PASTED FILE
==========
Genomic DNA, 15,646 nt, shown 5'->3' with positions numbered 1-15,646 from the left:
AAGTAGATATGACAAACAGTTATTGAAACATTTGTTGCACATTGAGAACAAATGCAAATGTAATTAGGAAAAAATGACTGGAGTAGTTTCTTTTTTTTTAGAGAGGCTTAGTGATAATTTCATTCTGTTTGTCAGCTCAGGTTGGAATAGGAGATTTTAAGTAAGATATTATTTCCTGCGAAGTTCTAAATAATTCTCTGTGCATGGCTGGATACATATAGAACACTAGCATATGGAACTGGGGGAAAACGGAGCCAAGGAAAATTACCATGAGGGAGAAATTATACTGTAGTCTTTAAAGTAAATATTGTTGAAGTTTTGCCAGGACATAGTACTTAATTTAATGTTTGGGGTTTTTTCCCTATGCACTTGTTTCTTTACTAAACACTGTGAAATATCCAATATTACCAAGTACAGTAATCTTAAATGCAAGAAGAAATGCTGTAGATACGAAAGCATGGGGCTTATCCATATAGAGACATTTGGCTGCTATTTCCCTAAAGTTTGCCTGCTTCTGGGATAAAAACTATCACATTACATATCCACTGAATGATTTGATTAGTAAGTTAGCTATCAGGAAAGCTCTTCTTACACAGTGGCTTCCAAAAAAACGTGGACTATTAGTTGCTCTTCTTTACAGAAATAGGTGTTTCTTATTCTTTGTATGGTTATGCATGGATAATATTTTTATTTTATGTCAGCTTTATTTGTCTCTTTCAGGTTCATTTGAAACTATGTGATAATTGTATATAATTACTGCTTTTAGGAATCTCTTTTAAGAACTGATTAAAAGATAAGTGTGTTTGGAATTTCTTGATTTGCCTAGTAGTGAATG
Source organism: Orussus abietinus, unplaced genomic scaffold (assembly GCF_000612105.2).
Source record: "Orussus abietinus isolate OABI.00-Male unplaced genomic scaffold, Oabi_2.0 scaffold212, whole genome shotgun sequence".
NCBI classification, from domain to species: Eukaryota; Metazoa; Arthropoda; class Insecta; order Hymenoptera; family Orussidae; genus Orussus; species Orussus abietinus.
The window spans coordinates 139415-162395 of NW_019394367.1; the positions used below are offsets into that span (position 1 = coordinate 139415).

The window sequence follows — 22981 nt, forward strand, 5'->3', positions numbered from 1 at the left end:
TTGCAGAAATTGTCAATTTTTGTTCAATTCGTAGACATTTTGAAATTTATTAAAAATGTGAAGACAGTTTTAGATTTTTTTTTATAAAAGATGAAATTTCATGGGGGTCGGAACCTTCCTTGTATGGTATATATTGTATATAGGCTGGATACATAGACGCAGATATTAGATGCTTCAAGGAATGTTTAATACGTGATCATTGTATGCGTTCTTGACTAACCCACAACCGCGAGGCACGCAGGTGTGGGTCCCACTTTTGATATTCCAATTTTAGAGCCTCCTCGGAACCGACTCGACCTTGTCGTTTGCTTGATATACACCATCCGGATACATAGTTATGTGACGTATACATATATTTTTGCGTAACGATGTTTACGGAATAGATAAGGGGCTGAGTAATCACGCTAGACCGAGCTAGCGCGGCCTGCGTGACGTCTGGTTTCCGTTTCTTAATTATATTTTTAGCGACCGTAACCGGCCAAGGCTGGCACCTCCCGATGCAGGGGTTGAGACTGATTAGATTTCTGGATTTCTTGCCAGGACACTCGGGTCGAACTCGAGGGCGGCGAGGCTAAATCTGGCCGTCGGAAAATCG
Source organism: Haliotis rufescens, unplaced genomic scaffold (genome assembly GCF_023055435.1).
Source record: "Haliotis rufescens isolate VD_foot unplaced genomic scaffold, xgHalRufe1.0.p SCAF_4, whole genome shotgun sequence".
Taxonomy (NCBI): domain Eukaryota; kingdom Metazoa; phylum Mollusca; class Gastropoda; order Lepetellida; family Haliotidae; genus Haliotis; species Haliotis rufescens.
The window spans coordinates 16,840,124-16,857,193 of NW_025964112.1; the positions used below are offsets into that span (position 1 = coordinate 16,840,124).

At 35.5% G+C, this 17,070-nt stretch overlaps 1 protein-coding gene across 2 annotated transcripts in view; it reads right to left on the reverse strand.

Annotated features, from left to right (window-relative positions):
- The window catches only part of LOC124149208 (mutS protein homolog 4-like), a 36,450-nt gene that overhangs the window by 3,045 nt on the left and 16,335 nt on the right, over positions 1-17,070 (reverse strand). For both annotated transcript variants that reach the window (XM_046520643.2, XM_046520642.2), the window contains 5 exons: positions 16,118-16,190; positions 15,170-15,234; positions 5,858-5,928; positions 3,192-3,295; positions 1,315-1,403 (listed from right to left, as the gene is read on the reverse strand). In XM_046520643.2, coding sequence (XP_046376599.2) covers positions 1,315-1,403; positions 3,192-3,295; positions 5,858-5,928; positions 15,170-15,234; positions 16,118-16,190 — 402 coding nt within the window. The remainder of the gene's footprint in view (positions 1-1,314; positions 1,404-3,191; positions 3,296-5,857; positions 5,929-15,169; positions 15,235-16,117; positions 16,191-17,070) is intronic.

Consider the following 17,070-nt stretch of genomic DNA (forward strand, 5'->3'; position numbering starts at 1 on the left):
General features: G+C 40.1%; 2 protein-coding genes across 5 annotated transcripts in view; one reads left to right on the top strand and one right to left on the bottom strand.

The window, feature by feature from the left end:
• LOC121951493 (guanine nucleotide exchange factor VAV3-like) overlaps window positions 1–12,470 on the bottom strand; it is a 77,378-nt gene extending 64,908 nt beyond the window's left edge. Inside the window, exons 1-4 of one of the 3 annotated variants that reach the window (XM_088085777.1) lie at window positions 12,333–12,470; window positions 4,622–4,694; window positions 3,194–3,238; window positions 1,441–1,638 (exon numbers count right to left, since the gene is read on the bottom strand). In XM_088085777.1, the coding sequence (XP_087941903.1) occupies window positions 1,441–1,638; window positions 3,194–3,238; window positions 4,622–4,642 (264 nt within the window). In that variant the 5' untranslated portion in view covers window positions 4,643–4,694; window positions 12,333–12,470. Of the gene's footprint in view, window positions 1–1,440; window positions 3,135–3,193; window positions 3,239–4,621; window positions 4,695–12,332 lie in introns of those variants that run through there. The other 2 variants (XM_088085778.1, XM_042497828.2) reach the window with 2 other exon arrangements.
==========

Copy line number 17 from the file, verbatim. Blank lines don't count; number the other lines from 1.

General features: G+C 40.1%; 2 protein-coding genes across 5 annotated transcripts in view; one reads left to right on the top strand and one right to left on the bottom strand.